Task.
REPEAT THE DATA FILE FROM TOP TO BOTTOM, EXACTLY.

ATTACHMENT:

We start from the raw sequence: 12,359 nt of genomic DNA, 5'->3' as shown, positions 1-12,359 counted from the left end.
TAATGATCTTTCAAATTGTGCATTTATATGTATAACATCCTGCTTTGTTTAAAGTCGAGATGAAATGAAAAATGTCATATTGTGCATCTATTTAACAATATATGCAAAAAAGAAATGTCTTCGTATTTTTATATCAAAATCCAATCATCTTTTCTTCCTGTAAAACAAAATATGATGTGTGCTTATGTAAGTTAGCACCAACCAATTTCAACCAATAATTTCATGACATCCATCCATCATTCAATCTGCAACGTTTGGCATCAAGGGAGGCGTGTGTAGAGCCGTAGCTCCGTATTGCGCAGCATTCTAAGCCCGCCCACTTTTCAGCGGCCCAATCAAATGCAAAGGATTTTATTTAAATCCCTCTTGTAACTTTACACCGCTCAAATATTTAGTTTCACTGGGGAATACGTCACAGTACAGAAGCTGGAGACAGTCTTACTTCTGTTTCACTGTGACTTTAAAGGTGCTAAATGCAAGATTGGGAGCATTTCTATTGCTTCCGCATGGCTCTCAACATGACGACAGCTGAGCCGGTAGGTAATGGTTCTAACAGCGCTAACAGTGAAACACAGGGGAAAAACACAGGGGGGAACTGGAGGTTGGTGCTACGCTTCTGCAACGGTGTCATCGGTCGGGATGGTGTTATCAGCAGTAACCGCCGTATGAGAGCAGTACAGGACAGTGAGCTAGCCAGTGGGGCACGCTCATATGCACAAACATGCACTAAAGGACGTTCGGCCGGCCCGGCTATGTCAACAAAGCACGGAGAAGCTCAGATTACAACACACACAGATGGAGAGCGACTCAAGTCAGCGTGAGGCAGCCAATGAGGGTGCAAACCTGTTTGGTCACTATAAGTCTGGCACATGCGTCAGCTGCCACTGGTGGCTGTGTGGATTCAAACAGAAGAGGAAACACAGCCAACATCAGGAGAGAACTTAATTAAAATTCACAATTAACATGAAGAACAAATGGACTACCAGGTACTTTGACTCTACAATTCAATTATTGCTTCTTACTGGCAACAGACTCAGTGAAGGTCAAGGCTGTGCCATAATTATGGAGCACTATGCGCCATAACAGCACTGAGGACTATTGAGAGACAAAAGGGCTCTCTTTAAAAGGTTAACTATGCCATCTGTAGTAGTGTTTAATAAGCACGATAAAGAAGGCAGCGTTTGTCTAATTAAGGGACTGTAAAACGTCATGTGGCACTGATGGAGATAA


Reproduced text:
We start from the raw sequence: 12,359 nt of genomic DNA, 5'->3' as shown, positions 1-12,359 counted from the left end.
TAATGATCTTTCAAATTGTGCATTTATATGTATAACATCCTGCTTTGTTTAAAGTCGAGATGAAATGAAAAATGTCATATTGTGCATCTATTTAACAATATATGCAAAAAAGAAATGTCTTCGTATTTTTATATCAAAATCCAATCATCTTTTCTTCCTGTAAAACAAAATATGATGTGTGCTTATGTAAGTTAGCACCAACCAATTTCAACCAATAATTTCATGACATCCATCCATCATTCAATCTGCAACGTTTGGCATCAAGGGAGGCGTGTGTAGAGCCGTAGCTCCGTATTGCGCAGCATTCTAAGCCCGCCCACTTTTCAGCGGCCCAATCAAATGCAAAGGATTTTATTTAAATCCCTCTTGTAACTTTACACCGCTCAAATATTTAGTTTCACTGGGGAATACGTCACAGTACAGAAGCTGGAGACAGTCTTACTTCTGTTTCACTGTGACTTTAAAGGTGCTAAATGCAAGATTGGGAGCATTTCTATTGCTTCCGCATGGCTCTCAACATGACGACAGCTGAGCCGGTAGGTAATGGTTCTAACAGCGCTAACAGTGAAACACAGGGGAAAAACACAGGGGGGAACTGGAGGTTGGTGCTACGCTTCTGCAACGGTGTCATCGGTCGGGATGGTGTTATCAGCAGTAACCGCCGTATGAGAGCAGTACAGGACAGTGAGCTAGCCAGTGGGGCACGCTCATATGCACAAACATGCACTAAAGGACGTTCGGCCGGCCCGGCTATGTCAACAAAGCACGGAGAAGCTCAGATTACAACACACACAGATGGAGAGCGACTCAAGTCAGCGTGAGGCAGCCAATGAGGGTGCAAACCTGTTTGGTCACTATAAGTCTGGCACATGCGTCAGCTGCCACTGGTGGCTGTGTGGATTCAAACAGAAGAGGAAACACAGCCAACATCAGGAGAGAACTTAATTAAAATTCACAATTAACATGAAGAACAAATGGACTACCAGGTACTTTGACTCTACAATTCAATTATTGCTTCTTACTGGCAACAGACTCAGTGAAGGTCAAGGCTGTGCCATAATTATGGAGCACTATGCGCCATAACAGCACTGAGGACTATTGAGAGACAAAAGGGCTCTCTTTAAAAGGTTAACTATGCCATCTGTAGTAGTGTTTAATAAGCACGATAAAGAAGGCAGCGTTTGTCTAATTAAGGGACTGTAAAACGTCATGTGGCACTGATGGAGATAA